Robot Law and the Future of TV

A laptop with a television antenna.

Photo by Adam Berry/Getty Images

In the media industry, displeasure is often announced with copyright lawsuits.

A few weeks ago, Barry Diller and IAC launched Aereo, the “rent-an-antenna” service that brings broadcast TV to your desktop—with a DVR service to boot. At the time, I pointed out that the service was a legal innovation as much as it was a technological one, and that it remained to be seen whether the networks, which have usually defended their turf from such newcomers, would take kindly to the arrival of Aereo.

Then last week, the networks sued Aereo for copyright infringement.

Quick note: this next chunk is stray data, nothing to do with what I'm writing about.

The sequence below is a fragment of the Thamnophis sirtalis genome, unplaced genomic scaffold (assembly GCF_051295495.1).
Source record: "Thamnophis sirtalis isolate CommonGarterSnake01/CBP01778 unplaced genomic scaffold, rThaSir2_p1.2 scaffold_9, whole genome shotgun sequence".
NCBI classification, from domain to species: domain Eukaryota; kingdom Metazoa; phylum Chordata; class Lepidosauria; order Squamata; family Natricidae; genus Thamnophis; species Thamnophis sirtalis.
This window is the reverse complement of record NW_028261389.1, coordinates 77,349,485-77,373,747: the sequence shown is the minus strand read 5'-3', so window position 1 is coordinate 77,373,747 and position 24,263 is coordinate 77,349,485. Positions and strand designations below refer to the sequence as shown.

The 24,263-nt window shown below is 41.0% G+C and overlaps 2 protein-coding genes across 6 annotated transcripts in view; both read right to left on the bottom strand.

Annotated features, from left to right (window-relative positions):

Will they win? Aereo will probably argue that it is simply renting customers individualized antennae, which do exactly what customers ask of them and nothing more: Tune into this station, record that program on my DVR. As such, Aereo is merely an extension of the user—a kind of robot, so to speak, that merely does what the user requests.

If the judge agrees, then Aereo has a good chance of winning, because the user has the right to set up an antenna and DVR. (Copyright geeks will want to reread the Cablevision decision.) If, on the other hand, the judge thinks that Aereo is copying material that belongs to the network, then it will lose.

In short, it’s the latest installment of “robot law.”

Whether Aereo is a mere robot or, more technically, an amanuensis is in large part a technical question that will depend on the design of Aereo. Does your antenna have a mind of its own?

Such are the questions that will decide the future of the media in the 21st century.